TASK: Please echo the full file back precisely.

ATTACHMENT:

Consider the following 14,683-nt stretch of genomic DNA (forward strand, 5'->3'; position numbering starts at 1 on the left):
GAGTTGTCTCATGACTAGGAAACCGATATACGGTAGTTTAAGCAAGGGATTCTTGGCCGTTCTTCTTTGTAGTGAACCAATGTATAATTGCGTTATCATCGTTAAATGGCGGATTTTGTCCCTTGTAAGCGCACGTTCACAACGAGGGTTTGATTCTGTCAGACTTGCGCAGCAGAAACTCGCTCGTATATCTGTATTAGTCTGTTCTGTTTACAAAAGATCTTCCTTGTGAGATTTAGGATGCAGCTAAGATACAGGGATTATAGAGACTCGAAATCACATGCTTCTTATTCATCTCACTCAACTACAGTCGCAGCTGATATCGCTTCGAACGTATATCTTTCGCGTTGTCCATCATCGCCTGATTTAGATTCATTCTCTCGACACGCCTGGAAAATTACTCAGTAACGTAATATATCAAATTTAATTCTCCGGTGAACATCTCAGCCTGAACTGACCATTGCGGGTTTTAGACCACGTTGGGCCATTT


Consider the following 14,683-nt stretch of genomic DNA (forward strand, 5'->3'; position numbering starts at 1 on the left):
GAGTTGTCTCATGACTAGGAAACCGATATACGGTAGTTTAAGCAAGGGATTCTTGGCCGTTCTTCTTTGTAGTGAACCAATGTATAATTGCGTTATCATCGTTAAATGGCGGATTTTGTCCCTTGTAAGCGCACGTTCACAACGAGGGTTTGATTCTGTCAGACTTGCGCAGCAGAAACTCGCTCGTATATCTGTATTAGTCTGTTCTGTTTACAAAAGATCTTCCTTGTGAGATTTAGGATGCAGCTAAGATACAGGGATTATAGAGACTCGAAATCACATGCTTCTTATTCATCTCACTCAACTACAGTCGCAGCTGATATCGCTTCGAACGTATATCTTTCGCGTTGTCCATCATCGCCTGATTTAGATTCATTCTCTCGACACGCCTGGAAAATTACTCAGTAACGTAATATATCAAATTTAATTCTCCGGTGAACATCTCAGCCTGAACTGACCATTGCGGGTTTTAGACCACGTTGGGCCATTT